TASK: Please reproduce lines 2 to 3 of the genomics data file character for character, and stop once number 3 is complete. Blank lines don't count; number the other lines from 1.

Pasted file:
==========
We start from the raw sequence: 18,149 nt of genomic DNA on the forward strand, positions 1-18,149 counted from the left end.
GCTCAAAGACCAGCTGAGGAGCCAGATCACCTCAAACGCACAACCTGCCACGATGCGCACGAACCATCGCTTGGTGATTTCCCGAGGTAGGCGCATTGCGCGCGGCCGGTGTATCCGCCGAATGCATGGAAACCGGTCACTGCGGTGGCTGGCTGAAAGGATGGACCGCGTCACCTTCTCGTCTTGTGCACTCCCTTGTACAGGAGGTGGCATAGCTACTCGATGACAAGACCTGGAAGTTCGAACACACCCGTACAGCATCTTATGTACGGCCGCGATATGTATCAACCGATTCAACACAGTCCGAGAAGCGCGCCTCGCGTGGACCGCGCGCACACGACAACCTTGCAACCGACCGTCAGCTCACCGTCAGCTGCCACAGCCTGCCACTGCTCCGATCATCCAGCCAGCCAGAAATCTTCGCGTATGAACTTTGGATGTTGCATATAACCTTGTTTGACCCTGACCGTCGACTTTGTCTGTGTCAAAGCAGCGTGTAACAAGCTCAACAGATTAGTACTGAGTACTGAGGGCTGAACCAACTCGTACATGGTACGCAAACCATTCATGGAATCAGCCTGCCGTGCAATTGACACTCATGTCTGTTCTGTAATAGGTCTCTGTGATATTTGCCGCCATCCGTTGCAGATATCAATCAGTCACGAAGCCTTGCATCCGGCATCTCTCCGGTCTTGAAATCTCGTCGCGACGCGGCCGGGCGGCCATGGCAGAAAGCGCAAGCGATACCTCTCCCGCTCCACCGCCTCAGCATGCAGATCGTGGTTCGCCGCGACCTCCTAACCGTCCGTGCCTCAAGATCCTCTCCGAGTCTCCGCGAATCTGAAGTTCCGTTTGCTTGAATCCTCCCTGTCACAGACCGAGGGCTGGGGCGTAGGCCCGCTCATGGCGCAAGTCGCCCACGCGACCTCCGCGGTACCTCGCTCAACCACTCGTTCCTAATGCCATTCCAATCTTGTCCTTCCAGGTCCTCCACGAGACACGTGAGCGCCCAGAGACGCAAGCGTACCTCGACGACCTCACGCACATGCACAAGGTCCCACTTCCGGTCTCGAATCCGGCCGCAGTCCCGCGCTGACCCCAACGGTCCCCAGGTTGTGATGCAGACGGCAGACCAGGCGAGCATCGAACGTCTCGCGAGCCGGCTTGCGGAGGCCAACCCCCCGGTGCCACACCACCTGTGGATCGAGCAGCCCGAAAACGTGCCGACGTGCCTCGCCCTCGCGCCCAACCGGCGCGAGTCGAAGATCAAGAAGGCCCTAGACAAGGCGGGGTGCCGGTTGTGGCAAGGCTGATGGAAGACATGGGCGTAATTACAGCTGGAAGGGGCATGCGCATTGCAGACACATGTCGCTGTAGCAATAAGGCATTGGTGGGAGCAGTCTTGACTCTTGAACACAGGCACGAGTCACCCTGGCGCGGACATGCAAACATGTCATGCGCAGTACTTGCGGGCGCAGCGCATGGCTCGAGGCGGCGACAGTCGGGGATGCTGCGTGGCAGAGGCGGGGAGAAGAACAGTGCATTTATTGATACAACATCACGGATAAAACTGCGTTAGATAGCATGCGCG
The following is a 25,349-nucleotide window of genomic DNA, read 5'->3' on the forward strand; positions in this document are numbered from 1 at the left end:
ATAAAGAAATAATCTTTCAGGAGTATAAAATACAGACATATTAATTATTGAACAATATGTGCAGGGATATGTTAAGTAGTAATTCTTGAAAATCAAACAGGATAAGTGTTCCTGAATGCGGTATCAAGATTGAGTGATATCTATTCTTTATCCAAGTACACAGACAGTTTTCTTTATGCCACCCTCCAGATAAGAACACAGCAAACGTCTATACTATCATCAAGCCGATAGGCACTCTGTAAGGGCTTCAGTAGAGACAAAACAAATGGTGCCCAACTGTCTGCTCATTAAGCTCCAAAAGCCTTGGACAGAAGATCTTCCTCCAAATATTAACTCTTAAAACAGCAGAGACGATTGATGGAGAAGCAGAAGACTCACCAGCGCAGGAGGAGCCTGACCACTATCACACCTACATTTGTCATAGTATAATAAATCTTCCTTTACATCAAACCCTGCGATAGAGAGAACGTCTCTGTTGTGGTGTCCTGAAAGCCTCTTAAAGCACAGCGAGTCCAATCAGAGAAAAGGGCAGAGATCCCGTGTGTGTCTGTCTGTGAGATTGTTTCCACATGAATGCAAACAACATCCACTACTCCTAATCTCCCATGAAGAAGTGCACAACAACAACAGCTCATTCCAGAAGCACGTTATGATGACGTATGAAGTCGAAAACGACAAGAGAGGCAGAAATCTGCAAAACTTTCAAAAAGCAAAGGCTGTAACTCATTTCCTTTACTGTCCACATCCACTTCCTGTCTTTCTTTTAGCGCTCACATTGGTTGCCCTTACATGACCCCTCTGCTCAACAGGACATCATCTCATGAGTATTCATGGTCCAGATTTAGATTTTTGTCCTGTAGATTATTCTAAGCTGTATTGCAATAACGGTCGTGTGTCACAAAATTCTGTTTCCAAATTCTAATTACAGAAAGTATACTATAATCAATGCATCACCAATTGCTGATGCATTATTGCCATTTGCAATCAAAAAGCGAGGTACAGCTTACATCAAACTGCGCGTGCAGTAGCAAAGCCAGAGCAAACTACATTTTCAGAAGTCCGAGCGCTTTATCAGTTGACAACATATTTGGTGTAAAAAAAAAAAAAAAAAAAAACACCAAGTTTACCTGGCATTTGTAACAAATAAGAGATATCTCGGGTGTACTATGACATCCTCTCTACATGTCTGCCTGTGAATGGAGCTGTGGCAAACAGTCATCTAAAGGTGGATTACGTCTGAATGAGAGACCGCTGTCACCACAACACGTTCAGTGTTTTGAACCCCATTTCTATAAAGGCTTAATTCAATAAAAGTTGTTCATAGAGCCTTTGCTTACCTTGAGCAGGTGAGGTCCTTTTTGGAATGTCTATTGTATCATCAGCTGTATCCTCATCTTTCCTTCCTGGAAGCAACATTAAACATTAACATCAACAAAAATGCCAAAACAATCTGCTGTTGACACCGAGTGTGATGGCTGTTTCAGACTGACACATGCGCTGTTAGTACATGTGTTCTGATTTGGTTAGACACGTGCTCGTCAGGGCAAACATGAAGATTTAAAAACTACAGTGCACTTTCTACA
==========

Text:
GCTCAAAGACCAGCTGAGGAGCCAGATCACCTCAAACGCACAACCTGCCACGATGCGCACGAACCATCGCTTGGTGATTTCCCGAGGTAGGCGCATTGCGCGCGGCCGGTGTATCCGCCGAATGCATGGAAACCGGTCACTGCGGTGGCTGGCTGAAAGGATGGACCGCGTCACCTTCTCGTCTTGTGCACTCCCTTGTACAGGAGGTGGCATAGCTACTCGATGACAAGACCTGGAAGTTCGAACACACCCGTACAGCATCTTATGTACGGCCGCGATATGTATCAACCGATTCAACACAGTCCGAGAAGCGCGCCTCGCGTGGACCGCGCGCACACGACAACCTTGCAACCGACCGTCAGCTCACCGTCAGCTGCCACAGCCTGCCACTGCTCCGATCATCCAGCCAGCCAGAAATCTTCGCGTATGAACTTTGGATGTTGCATATAACCTTGTTTGACCCTGACCGTCGACTTTGTCTGTGTCAAAGCAGCGTGTAACAAGCTCAACAGATTAGTACTGAGTACTGAGGGCTGAACCAACTCGTACATGGTACGCAAACCATTCATGGAATCAGCCTGCCGTGCAATTGACACTCATGTCTGTTCTGTAATAGGTCTCTGTGATATTTGCCGCCATCCGTTGCAGATATCAATCAGTCACGAAGCCTTGCATCCGGCATCTCTCCGGTCTTGAAATCTCGTCGCGACGCGGCCGGGCGGCCATGGCAGAAAGCGCAAGCGATACCTCTCCCGCTCCACCGCCTCAGCATGCAGATCGTGGTTCGCCGCGACCTCCTAACCGTCCGTGCCTCAAGATCCTCTCCGAGTCTCCGCGAATCTGAAGTTCCGTTTGCTTGAATCCTCCCTGTCACAGACCGAGGGCTGGGGCGTAGGCCCGCTCATGGCGCAAGTCGCCCACGCGACCTCCGCGGTACCTCGCTCAACCACTCGTTCCTAATGCCATTCCAATCTTGTCCTTCCAGGTCCTCCACGAGACACGTGAGCGCCCAGAGACGCAAGCGTACCTCGACGACCTCACGCACATGCACAAGGTCCCACTTCCGGTCTCGAATCCGGCCGCAGTCCCGCGCTGACCCCAACGGTCCCCAGGTTGTGATGCAGACGGCAGACCAGGCGAGCATCGAACGTCTCGCGAGCCGGCTTGCGGAGGCCAACCCCCCGGTGCCACACCACCTGTGGATCGAGCAGCCCGAAAACGTGCCGACGTGCCTCGCCCTCGCGCCCAACCGGCGCGAGTCGAAGATCAAGAAGGCCCTAGACAAGGCGGGGTGCCGGTTGTGGCAAGGCTGATGGAAGACATGGGCGTAATTACAGCTGGAAGGGGCATGCGCATTGCAGACACATGTCGCTGTAGCAATAAGGCATTGGTGGGAGCAGTCTTGACTCTTGAACACAGGCACGAGTCACCCTGGCGCGGACATGCAAACATGTCATGCGCAGTACTTGCGGGCGCAGCGCATGGCTCGAGGCGGCGACAGTCGGGGATGCTGCGTGGCAGAGGCGGGGAGAAGAACAGTGCATTTATTGATACAACATCACGGATAAAACTGCGTTAGATAGCATGCGCG
The following is a 25,349-nucleotide window of genomic DNA, read 5'->3' on the forward strand; positions in this document are numbered from 1 at the left end: